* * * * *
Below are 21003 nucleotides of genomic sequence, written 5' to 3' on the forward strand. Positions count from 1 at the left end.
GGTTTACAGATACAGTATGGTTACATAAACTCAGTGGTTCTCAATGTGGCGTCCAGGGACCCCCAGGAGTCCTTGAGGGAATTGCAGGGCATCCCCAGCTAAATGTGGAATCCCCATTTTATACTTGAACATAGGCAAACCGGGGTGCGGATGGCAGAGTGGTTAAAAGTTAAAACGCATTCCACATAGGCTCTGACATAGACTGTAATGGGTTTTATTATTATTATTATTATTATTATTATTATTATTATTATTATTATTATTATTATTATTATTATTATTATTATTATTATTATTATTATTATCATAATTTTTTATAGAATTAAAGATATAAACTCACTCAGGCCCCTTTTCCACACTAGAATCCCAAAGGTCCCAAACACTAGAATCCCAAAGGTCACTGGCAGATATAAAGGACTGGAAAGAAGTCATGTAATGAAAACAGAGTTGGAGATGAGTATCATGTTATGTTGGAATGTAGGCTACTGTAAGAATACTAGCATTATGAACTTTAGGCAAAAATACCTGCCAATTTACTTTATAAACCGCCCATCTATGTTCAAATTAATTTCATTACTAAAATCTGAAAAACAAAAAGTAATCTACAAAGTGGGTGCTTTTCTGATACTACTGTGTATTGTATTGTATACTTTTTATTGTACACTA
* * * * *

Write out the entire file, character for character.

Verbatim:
Below are 21003 nucleotides of genomic sequence, written 5' to 3' on the forward strand. Positions count from 1 at the left end.
GGTTTACAGATACAGTATGGTTACATAAACTCAGTGGTTCTCAATGTGGCGTCCAGGGACCCCCAGGAGTCCTTGAGGGAATTGCAGGGCATCCCCAGCTAAATGTGGAATCCCCATTTTATACTTGAACATAGGCAAACCGGGGTGCGGATGGCAGAGTGGTTAAAAGTTAAAACGCATTCCACATAGGCTCTGACATAGACTGTAATGGGTTTTATTATTATTATTATTATTATTATTATTATTATTATTATTATTATTATTATTATTATTATTATTATTATTATTATTATTATTATTATTATCATAATTTTTTATAGAATTAAAGATATAAACTCACTCAGGCCCCTTTTCCACACTAGAATCCCAAAGGTCCCAAACACTAGAATCCCAAAGGTCACTGGCAGATATAAAGGACTGGAAAGAAGTCATGTAATGAAAACAGAGTTGGAGATGAGTATCATGTTATGTTGGAATGTAGGCTACTGTAAGAATACTAGCATTATGAACTTTAGGCAAAAATACCTGCCAATTTACTTTATAAACCGCCCATCTATGTTCAAATTAATTTCATTACTAAAATCTGAAAAACAAAAAGTAATCTACAAAGTGGGTGCTTTTCTGATACTACTGTGTATTGTATTGTATACTTTTTATTGTACACTA